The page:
Years later, looking back and reflecting on the genesis of his fictional Yoknapatawpha, Faulkner observed:  “I discovered that my own little postage stamp of native soil was worth writing about and that I would never live long enough to exhaust it, and that by sublimating the actual into the apocryphal I would have complete liberty to use whatever talent I might have to its absolute top. It opened up a gold mine of other peoples.” Sherwood Anderson had been right, and Faulkner was wise to follow the older writer’s advice.

Faulkner came home for Christmas 1926 and decided to stay on in Oxford, moving back into the attic room in his parents’ house on the university campus. Perhaps New Orleans was not as appealing to him, now that Helen Baird was married. Or perhaps it was because another woman of his close acquaintance had also returned to Oxford. With her two children—Victoria (“Cho-Cho”) and Malcolm—Estelle Oldham Franklin, separated from her husband and awaiting their divorce decree, was living in her parents’ home. Immediately, she and Faulkner started seeing each other again.

Dissatisfied with the amorphous structure of “Father Abraham,” Faulkner laid that manuscript aside for the time being and devoted his full attention to Flags in the Dust. He peopled the novel with characters he knew well. In addition to reprising the career of his great-grandfather, he drew upon Grandfather J. W. T. Falkner for his portrayal of Bayard Sartoris and upon Auntee Holland for the characterization of Aunt Jenny Du Pre. A Faulkner family retainer, Ned Barnett, provided character traits for Simon Strother; and both Phil Stone and Ben Wasson saw something of themselves in the characterization of Horace Benbow. The reckless driving habits of Faulkner’s brother Jack paralleled those of young Bayard Sartoris.  Faulkner’s self-characterization may have found its way into the novel in the aesthetic tastes of Benbow, the Sartoris brothers’ love of airplanes, and the fatalism of young Bayard.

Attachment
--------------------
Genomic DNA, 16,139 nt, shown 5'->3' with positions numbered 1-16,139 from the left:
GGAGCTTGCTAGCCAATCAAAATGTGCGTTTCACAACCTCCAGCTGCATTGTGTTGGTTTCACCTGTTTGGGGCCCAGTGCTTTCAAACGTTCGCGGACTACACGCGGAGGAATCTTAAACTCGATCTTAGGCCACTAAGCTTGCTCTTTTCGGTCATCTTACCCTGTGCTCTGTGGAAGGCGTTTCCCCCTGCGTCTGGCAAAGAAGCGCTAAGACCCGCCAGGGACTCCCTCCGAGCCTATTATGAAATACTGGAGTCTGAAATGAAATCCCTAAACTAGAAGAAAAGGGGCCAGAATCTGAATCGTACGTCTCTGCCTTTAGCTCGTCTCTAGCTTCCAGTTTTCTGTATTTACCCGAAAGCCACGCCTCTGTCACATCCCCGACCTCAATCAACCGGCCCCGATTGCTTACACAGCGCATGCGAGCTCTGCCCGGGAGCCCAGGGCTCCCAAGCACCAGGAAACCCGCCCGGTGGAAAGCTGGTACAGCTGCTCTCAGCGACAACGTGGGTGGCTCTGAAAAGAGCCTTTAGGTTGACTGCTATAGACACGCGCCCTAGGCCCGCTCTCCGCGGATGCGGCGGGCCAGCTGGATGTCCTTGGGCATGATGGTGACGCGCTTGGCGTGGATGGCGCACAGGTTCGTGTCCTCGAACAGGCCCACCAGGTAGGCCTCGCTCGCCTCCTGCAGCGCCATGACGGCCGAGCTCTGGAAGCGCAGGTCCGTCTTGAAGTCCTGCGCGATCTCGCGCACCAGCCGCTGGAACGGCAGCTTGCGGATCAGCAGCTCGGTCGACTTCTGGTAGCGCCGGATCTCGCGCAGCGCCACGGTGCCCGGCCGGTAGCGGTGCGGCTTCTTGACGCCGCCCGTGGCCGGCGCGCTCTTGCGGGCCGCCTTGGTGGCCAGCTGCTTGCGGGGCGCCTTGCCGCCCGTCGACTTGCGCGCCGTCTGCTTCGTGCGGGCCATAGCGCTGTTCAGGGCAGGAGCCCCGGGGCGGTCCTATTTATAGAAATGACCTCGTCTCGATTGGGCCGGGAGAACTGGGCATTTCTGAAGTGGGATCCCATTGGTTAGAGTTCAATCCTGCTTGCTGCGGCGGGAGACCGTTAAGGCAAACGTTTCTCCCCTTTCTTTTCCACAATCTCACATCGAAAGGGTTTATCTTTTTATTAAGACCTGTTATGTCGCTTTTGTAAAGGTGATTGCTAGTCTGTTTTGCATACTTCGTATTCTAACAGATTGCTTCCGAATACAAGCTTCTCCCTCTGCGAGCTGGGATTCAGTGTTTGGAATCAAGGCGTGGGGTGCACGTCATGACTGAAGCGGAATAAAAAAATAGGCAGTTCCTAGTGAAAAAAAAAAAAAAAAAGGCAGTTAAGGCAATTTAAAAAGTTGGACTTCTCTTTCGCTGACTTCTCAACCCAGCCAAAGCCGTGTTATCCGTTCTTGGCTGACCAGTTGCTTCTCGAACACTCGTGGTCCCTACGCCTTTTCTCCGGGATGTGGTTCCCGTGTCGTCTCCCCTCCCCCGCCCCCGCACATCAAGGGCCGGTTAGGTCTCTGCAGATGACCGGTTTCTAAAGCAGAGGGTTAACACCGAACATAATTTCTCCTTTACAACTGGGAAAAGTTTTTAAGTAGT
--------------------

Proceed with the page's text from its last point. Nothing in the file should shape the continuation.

Ultimately Flags in the Dust is a story of decline, loss, and grief.  Spanning four generations of the Sartoris family, the novel moves from the heroic exploits of Colonel John Sartoris during the Civil War and Reconstruction, through the life and career of his son Bayard in the late nineteenth and early twentieth century, on through the self-destructive actions of the twin brothers John and young Bayard during World War I and afterward, to the birth of young Bayard’s son, Benbow. The overarching theme of the book is expressed by the omniscient narrator, in the observation that the Sartorises represent “a game outmoded and played with pawns shaped too late and to an old dead pattern. . . . For there is death in the sound of it, and a glamorous fatality, like silver pennons downrushing at sunset, or a dying fall of horns along the road to Ronceveaux.”